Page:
It did help, for a while. That was in 1998. I had a very successful amateur season in 1999 and in 2000 I turned pro. By July that year however I ended up with a stress fracture in the right side of my L5 vertebrae: the vertebrae that sits right on top of the sacrum. Note: the RIGHT side. Coincidence. Not likely. In all of my running photos that year (and still, if I don't keep up with my functional training,) every time I landed on my right leg, my body would look completely crooked: right hip slanted upward, right shoulder lower than my left, etc. Every time I landed on my left leg, I looked stable, strong, tall and aligned. You could just 'see' the pressure that my poor L5 vertebrae was having to resist when I landed on my right leg. Essentially, instead of some of the strongest muscles in my body, i.e. my glutes, responding to the forces of my foot strike, my L5 was having to withstand the pressure. At least some of it. : (
There you go, I said it: GLUTES.
Giving credit where credit was due, turns out my ankle wasn't the only culprit.
Nobody ever told me to use my glutes! Which (and I'll go into this in more detail later) not only take the pressure off the knees, ankles and feet, but also provide femoral control -- essentially keeping the femur (thigh bone) in proper alignment from the hip to the knee thereby giving the knee and ankle joints a better chance of maintaining their own proper alignment, which is a much more fool-proof and powerful way to control your body weight and the ground reaction forces sustained while running, when compared with relying solely on an orthodic to do so.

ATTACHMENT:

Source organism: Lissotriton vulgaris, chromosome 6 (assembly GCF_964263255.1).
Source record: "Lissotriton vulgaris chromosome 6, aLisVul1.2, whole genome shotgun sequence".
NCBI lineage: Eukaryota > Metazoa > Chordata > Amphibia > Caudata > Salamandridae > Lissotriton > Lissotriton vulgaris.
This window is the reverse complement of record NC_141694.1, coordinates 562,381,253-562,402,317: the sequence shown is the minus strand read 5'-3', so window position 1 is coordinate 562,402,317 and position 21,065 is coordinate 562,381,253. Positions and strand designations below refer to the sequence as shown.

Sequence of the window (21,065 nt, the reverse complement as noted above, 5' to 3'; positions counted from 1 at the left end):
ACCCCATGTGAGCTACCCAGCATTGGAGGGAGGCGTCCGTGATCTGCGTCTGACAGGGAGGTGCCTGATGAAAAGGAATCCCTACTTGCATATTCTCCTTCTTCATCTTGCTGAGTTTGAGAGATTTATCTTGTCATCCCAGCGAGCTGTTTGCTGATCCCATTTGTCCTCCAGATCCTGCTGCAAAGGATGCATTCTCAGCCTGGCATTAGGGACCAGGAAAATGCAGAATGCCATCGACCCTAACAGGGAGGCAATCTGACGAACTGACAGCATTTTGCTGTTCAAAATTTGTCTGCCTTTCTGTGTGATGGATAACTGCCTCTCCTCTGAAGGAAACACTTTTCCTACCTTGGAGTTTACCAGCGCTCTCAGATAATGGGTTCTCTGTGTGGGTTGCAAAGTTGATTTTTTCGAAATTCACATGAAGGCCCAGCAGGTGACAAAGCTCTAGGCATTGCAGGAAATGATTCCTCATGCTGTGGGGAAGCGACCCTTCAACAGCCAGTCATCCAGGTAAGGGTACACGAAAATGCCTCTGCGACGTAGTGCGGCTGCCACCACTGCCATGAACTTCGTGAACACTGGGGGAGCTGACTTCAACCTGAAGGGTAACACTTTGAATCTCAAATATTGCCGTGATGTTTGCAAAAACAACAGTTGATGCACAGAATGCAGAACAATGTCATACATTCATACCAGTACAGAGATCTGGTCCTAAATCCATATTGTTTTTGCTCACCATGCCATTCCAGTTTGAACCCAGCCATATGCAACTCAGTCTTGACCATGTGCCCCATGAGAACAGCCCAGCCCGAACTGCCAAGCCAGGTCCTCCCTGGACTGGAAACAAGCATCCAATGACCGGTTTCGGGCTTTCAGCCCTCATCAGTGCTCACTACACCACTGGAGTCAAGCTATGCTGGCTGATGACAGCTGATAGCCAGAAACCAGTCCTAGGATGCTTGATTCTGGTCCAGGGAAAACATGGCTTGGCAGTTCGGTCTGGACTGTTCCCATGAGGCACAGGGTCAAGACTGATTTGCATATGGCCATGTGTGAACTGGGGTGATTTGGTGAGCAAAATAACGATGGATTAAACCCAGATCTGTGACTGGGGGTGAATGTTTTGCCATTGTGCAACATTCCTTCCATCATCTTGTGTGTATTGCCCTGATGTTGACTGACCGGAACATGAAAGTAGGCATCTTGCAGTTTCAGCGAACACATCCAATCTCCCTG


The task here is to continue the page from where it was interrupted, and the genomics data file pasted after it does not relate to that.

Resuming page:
It was years before I learned how important proper postural alignment along with glute activation and glute strength are for injury resistance, efficiency of movement and overall performance in my sports. Simply put, when they are doing their job properly, it takes a LOT of the pressure of the rest of the joints and makes movement much more efficient and powerful.
I will do additional posts on glute activation and strength. But sticking to the Foot + Ankle topic I'm going to jump ahead to segway this into Part 2. Once I'd prioritized my training, cleaned up most, if not all of my asymmetries and alignment issues, and essentially re-created my body from the inside out, it was finally the right time to get specific about my foot and ankle complex. This way I gave myself the best chance to make a significant change to that part of my body. To have attacked the problem in the opposite order, from the foot up, would've made success near impossible. My foot responded well to some basic intrinsic exercises and I never had another niggle, anywhere, again. That was through 2005.
Jump ahead to 2008 after my two-year break from training and even very little exercise. I found out that during my normal daily living, my movement patterns and habits while simply walking around, had (unbeknownst to me) taken my compensations to a WHOLE other level. My right quad was terribly atrophied and essentially shut off, my right foot might as well have been splinted it was so atrophied and even immobile in parts, and bones of my ankle joint were majorly twisted out of neutral. I wish I had taken photos.
Part 2 // In Part Two I will discuss the foot and ankle, including my own and it's limitations and other common injuries. I'll describe the challenges I ran into with getting help for it and how I came to figure out on my own what was wrong with it.
Part 3 // In Part Three I will finally get into the movements and exercises that I implemented to get it working properly and those I continue to do to maintain proper alignment and injury resistance.
If you have any specific issue's you would like me to try to speak to, please email me and I'll try to incorporate it.
Whew! That's been a long time coming...if you've read this far...thanks...and stay tuned!